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Keto Sweeteners: Which are the Best?

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  Published on April 25th, 2020
  Reading time: 2 minutes
  Last modified January 22nd, 2023
keto sweeteners

There are several ways to have sweet treats on a keto diet. Even when you’re watching carbs closely, you can still enjoy dessert by choosing a low-carb, keto-friendly sweetener.

Of the many keto sweeteners on the market, four are standouts and have their own benefits: allulose, erythritol, monk fruit, and stevia.


Allulose is a monosaccharide “simple sugar” that is naturally found in nature but is also made from wheat or corn. [1] It has a similar taste to sugar, but has fewer calories and has 0g net carbs.


  • Replaces sugar 1:1 in recipes
  • Lowers glucose


  • Might be allergenic for corn/wheat
  • Might cause gastrointestinal symptoms at higher intakes


Erythritol is a sugar alcohol that has become a popular keto sweetener because it tastes just like sugar but has just six percent of the calories. The body cannot fully metabolize and digest erythritol, so it has a low impact on nearly every aspect of digestion.


  • Replaces sugar 1:1 in recipes
  • Does not increase glucose
  • Does not increase insulin
  • Increases feeling of fullness


  • Might be allergenic for corn/wheat

Monk fruit

Monk fruit (or lo han guo) is a natural sweetener derived from a dried melon native to China. It has natural medicine properties and is considered to be anti-inflammatory. ( [2]It doesn’t affect glucose levels and is around 100 to 200 times sweeter than real sugar.


  • Does not increase glucose
  • Is allergy-friendly when used on its own


  • Does not replace sugar 1:1
  • Has a distinct aftertaste


One of the more popular natural sweeteners, stevia comes in liquid and powder forms. It is sometimes paired with other sweeteners or is available on its own. Stevia can help regulate glucose levels and is ultra-sweet, requiring very little to produce a sugary effect.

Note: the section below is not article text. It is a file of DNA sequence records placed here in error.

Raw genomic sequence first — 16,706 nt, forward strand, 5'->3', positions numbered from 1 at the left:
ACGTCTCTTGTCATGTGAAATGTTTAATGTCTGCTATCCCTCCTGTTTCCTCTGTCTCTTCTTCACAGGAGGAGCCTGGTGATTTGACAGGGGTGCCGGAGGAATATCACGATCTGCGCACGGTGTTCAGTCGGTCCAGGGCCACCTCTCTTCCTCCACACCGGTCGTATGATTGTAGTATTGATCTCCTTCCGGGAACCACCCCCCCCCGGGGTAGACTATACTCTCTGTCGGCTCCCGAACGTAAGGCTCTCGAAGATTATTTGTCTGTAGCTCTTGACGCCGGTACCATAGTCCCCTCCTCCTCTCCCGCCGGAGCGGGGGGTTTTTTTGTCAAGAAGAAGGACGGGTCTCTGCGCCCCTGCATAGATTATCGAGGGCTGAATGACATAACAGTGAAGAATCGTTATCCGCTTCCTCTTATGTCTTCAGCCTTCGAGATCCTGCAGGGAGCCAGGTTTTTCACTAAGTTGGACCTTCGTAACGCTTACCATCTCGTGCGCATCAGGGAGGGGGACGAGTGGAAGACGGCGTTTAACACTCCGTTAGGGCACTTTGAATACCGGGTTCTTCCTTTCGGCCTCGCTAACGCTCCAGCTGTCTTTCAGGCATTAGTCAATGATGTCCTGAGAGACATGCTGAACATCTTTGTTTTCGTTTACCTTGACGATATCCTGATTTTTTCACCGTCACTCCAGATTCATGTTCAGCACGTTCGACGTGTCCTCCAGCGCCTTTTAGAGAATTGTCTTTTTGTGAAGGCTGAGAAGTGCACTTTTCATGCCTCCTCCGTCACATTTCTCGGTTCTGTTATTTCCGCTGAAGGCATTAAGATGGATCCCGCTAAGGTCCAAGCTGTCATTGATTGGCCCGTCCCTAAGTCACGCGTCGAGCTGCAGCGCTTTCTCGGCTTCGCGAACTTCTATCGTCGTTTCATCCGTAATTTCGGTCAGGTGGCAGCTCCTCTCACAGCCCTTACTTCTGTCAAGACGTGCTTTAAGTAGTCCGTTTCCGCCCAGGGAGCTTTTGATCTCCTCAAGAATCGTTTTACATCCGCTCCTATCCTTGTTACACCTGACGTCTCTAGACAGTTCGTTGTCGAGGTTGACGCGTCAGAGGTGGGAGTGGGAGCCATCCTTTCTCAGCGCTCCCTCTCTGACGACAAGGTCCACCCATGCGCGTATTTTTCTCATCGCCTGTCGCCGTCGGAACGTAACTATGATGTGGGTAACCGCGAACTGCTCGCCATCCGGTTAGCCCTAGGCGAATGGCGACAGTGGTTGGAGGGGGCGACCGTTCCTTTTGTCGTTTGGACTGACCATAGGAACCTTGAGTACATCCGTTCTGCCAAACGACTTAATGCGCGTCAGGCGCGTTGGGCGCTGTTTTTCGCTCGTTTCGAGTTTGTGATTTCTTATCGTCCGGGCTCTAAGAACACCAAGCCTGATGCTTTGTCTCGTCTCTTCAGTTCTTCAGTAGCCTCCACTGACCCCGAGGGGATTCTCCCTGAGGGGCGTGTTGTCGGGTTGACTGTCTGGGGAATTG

• Helps regulate glucose
  • Is allergy-friendly when used on its own
  • Requires very little per recipe


  • Has a distinct aftertaste
  • Does not measure 1:1 in recipes

Bottom Line

Overall, each of these sweeteners can be beneficial for keto cooking or baking. The benefits vary and some work better than others for certain types of cooking. If you don’t have allergy considerations, stocking a few different sweeteners might be best for any keto cooking needs. Keep some crystallized erythritol for keto baking and some liquid stevia for making fat bombs, for example.

What’s Your Favorite Keto Sweetener?

Comment and let us know what your favorite keto-friendly sweetener is and how you like to enjoy it!

Aimee McNew, MNT is a nutritionist and researcher who focuses on women’s health, thyroid, prenatal, and postpartum wellness. She has worked in private practice and written on nutrition-related topics for a decade and is the author of The Everything Guide to Hashimoto’s Thyroiditis (Simon & Schuster, 2016). She is currently working on her next book.



Mooradian AD, Smith M, Tokuda M. The role of artificial and natural sweeteners in reducing the consumption of table sugar: A narrative review. Clin Nutr ESPEN. 2017;18:1–8. doi:10.1016/j.clnesp.2017.01.004


Di R, Huang MT, Ho CT. Anti-inflammatory activities of mogrosides from Momordica grosvenori in murine macrophages and a murine ear edema model. J Agric Food Chem. 2011;59(13):7474–7481. doi:10.1021/jf201207m

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